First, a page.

Tom: What could possibly happen to innocent children? Surely not the worst! But Made in Abyss warns viewers frequently. While many anime tease terrible outcomes for our heroes, rarely do they make true on those promises. How often have we seen heroes threatened with death or serious harm only for nothing to ever truly graze them. So it doesn’t come as a surprise to me that so many viewers were completely and utterly caught off guard by the sheer level of violence and torture our heroes eventually endear. I think it’s best to warn people, as there were even several individuals suggesting Made in Abyss is suitable for younger audiences. Bad things can and do happen in this horrible world and Made in Abyss really sells its bleak, oppressive, entirely dangerous atmosphere. It’s a harrowing adventure, one that makes good on its threat, and will have you on the edge of your seat, assuming you’re comfortable with the eventual inclusion of some extreme violence.

Asks the boy with the equally strange looking arms.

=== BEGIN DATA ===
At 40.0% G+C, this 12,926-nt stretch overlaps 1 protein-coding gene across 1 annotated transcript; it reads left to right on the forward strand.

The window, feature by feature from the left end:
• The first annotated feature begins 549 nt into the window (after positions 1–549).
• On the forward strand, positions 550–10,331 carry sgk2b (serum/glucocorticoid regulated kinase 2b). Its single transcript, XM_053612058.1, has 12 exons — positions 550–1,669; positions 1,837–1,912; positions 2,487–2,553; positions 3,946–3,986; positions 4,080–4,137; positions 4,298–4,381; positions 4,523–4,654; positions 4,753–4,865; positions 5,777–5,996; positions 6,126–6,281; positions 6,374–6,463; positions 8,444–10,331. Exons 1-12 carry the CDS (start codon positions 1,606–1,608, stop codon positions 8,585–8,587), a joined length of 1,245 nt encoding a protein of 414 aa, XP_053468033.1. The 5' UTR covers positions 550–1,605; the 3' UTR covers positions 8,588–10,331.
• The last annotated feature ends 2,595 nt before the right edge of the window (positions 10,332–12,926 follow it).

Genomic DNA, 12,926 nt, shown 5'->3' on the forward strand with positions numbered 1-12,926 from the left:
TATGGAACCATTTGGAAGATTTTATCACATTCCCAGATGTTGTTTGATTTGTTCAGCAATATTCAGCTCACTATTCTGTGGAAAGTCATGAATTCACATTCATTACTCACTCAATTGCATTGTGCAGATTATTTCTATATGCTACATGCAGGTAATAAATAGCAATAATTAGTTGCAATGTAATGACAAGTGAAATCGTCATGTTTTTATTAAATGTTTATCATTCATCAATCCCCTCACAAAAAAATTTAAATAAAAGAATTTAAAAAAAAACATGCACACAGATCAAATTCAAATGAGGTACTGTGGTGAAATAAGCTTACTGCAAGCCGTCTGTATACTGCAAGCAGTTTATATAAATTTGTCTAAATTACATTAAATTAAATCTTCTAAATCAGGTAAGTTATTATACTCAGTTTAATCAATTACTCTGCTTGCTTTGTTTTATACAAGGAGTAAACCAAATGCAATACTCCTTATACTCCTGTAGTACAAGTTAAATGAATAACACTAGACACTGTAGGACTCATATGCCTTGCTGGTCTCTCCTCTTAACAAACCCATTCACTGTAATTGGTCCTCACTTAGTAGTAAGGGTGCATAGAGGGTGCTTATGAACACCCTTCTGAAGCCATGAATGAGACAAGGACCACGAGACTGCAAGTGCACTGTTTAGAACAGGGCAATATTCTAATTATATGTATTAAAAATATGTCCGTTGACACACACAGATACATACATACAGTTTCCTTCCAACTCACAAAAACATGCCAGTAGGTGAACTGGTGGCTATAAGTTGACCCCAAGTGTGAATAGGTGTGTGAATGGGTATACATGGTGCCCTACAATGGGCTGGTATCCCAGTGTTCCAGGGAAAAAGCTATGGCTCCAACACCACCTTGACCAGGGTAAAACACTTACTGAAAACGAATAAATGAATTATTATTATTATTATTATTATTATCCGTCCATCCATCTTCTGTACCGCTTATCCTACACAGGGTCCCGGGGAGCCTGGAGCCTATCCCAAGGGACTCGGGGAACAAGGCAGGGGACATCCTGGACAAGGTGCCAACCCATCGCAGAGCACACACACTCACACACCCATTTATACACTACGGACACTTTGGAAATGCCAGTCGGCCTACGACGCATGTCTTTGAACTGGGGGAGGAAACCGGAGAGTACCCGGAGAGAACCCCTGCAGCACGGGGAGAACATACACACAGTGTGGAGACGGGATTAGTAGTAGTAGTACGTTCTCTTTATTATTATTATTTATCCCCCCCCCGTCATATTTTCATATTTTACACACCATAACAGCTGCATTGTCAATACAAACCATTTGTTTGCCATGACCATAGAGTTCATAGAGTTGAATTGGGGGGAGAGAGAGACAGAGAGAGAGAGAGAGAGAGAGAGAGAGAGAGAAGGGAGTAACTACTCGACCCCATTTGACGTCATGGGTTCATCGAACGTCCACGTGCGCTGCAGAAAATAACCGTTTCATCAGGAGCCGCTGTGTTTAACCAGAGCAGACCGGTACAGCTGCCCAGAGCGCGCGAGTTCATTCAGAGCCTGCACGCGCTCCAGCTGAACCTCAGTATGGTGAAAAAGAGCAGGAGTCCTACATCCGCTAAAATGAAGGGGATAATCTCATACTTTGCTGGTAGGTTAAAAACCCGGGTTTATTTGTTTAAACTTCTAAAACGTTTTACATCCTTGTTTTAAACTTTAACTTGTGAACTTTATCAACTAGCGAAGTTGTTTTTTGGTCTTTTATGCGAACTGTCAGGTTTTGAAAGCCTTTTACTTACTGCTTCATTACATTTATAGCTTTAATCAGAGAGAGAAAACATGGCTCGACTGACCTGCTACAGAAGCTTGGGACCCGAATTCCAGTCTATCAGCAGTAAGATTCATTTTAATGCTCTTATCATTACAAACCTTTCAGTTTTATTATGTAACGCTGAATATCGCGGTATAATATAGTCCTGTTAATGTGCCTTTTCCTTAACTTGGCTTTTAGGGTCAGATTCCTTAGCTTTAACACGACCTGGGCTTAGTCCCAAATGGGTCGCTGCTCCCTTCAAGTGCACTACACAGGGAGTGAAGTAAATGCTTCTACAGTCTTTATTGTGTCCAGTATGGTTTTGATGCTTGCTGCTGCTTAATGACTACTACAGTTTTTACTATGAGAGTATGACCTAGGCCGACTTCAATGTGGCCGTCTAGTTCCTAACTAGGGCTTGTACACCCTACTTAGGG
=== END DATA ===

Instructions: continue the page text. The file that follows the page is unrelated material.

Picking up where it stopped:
Linny: Now for anyone expecting lots of actions and for our heroes to make leaps of progress in their journey to the bottom of the Abyss, prepare to be disappointed. It’s best if you approach this show for now as a warm up tale because the manga itself is apparently not that far ahead of the content adapted by the anime. This means our cast is nowhere close to their intended destination. Even the season ends with the trio still only setting out from the fourth layer with no idea about how much deeper and longer their journey will take them. Also, this season sets up a lot of questions and mysteries that are clearly nowhere close to being solved so prepare to be patient because even continuing on to the manga after the anime won’t get you that far ahead either.

Tom: One last point I want to touch on is the more controversial content. Made in Abyss features a number of sequences centered upon the burgeoning sexuality of its heroes. It’s nothing perverted, nothing terribly sadistic, or even all that sexual in itself. Perhaps the worst of the content is a, non-sexual, visual reference to old medieval torture techniques practiced upon our heroine herself. Outside of that singular scene, Made in Abyss does periodically explore Riku and Reg’s gradual attraction to one another, which is understandable as both sit on the cusp of puberty. These scenes features either pre-teen naked or near naked, without any on-screen nudity. If such content bothers you, know that it’s there, but otherwise it hardly plays a factor.